Technologies
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WARF: P150214US02

Nylon-3 Polymers Active Against Clostridium Difficile


INVENTORS -

Samuel Gellman, Runhui Liu, Bernard Weisblum, Shonna McBride

The Wisconsin Alumni Research Foundation (WARF) is seeking commercial partners interested in developing nylon-3 polymers to treat and prevent C. difficile infections via oral therapeutic or disinfectant formulations.
OVERVIEWClostridium difficile is a Gram-positive, endospore-forming anaerobe that causes life-threatening intestinal infections. These infections result in more than 14,000 deaths and billions of dollars in healthcare costs every year in the U.S. alone. The bacteria can survive as dormant spores outside of a host and, once ingested, germinate into toxic vegetative cells.

C. difficile has been listed by the CDC as the highest level threat of antibiotic resistance in the nation. Current treatment consists of metronidazole, vancomycin or, most recently, fidaxomicin. Unfortunately these antibiotics are not always effective and recurrence of disease occurs in many patients.

To combat this escalating challenge, new treatment strategies are being explored. Synthetic polymers that mimic the natural antimicrobial properties of host-defense peptides are one promising, cost-effective solution.
THE INVENTIONUW–Madison researchers and collaborators at Emory Medical School have developed nylon-3 polymers and copolymers active against C. difficile. The polymers have been shown to inhibit outgrowth/growth of the bacteria in spore and vegetative form.
APPLICATIONS
  • Therapeutic agents to treat and prevent C. difficile infections
  • Oral formulation
  • Surface treatment (disinfectant)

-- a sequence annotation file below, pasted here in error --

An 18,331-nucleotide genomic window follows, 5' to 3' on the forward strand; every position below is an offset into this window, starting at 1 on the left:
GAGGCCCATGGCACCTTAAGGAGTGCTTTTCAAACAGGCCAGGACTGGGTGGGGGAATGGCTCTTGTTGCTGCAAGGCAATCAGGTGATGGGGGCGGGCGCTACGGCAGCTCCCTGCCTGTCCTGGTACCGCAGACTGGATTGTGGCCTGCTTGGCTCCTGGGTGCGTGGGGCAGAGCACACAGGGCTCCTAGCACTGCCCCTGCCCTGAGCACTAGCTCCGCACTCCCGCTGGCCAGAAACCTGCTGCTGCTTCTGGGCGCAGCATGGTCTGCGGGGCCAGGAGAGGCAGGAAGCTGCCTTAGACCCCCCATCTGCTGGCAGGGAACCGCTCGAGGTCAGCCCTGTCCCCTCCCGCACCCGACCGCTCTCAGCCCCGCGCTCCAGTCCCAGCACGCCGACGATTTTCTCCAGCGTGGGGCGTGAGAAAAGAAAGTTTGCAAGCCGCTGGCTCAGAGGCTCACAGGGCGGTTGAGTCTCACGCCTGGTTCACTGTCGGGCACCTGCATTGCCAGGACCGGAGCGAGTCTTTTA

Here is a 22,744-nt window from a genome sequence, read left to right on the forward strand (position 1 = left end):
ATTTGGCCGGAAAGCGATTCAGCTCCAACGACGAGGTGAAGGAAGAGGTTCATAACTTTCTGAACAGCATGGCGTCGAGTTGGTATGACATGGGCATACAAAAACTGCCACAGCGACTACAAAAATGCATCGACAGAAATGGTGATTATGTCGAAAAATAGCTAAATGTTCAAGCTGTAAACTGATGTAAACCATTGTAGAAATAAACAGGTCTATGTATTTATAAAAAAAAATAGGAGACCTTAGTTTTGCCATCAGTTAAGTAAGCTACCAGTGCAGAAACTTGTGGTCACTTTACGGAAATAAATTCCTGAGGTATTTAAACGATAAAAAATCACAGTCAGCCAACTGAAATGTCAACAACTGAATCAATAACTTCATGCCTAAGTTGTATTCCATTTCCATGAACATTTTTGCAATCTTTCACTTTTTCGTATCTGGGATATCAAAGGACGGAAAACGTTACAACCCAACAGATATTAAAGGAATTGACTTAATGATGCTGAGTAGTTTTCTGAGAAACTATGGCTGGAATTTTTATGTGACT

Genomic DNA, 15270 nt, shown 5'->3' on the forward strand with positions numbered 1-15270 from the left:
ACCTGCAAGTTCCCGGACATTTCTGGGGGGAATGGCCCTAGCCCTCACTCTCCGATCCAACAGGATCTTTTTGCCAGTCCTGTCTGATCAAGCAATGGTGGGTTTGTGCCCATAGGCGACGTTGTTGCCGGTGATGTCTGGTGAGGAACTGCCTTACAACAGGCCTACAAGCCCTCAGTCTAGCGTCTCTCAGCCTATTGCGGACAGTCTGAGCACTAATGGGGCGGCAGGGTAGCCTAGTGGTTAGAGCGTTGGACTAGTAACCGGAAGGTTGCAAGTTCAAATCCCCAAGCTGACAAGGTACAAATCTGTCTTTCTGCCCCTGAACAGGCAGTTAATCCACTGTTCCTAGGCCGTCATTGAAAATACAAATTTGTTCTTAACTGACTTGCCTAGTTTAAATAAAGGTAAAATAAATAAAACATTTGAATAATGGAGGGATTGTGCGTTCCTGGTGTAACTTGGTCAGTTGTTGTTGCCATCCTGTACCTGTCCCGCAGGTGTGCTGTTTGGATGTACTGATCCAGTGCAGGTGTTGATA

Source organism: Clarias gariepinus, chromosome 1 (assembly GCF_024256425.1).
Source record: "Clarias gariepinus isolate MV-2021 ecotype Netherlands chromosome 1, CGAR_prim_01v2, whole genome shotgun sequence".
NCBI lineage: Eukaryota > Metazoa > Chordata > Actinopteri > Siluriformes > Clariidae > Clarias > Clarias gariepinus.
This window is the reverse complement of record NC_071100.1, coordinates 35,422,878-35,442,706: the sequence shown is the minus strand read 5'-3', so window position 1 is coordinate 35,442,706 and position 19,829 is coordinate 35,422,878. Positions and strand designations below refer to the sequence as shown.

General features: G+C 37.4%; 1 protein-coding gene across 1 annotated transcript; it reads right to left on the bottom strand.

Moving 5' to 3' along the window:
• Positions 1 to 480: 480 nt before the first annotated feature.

KEY BENEFITS
  • New treatment option against deadly, drug-resistant bacteria
  • Outperform front-line drug vancomycin at inhibiting spore outgrowth
  • Cheaper to synthesize than peptides
  • Able to resist proteolytic degradation
STAGE OF DEVELOPMENTThe surface treatment application will likely need additional testing to support efficacy claims and consumer safety requirements.

The therapeutic antibiotic treatment will require preclinical and clinical testing to support regulatory approval, but legislation recently introduced in congress (Promise for Antibiotics and Therapeutics for Health Act, 2014) may accelerate FDA approval.
ADDITIONAL INFORMATION
For More Information About the Inventors
Publications
  • Liu R., Suarez J.M., Weisblum B., Gellman S.H. and McBride S.M. 2014. Synthetic Polymers Active Against Clostridium difficile Vegetative Cell Growth and Spore Outgrowth. J. Am. Chem. Soc. 136, 14498.
Contact Information
For current licensing status, please contact Rafael Diaz at rdiaz@warf.org or 608-960-9847.
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These include the Small Molecule Screening Facility at the UW Comprehensive Cancer Center; the Zeeh Pharmaceutical Experiment Station, which provides consulting and laboratory services for developing formulations and studying solubility, stability and more; the Waisman Clinical Biomanufacturing Facility; the Wisconsin Institute for Medical Research, which provides UW–Madison with a complete translational research facility; and the innovative, interdisciplinary Wisconsin Institutes for Discovery, home to the private, nonprofit Morgridge Institute for Research and its public twin, WID, part of the university's graduate school. The highly qualified experts at these facilities are ready to work with you to create a library of candidates for drug development.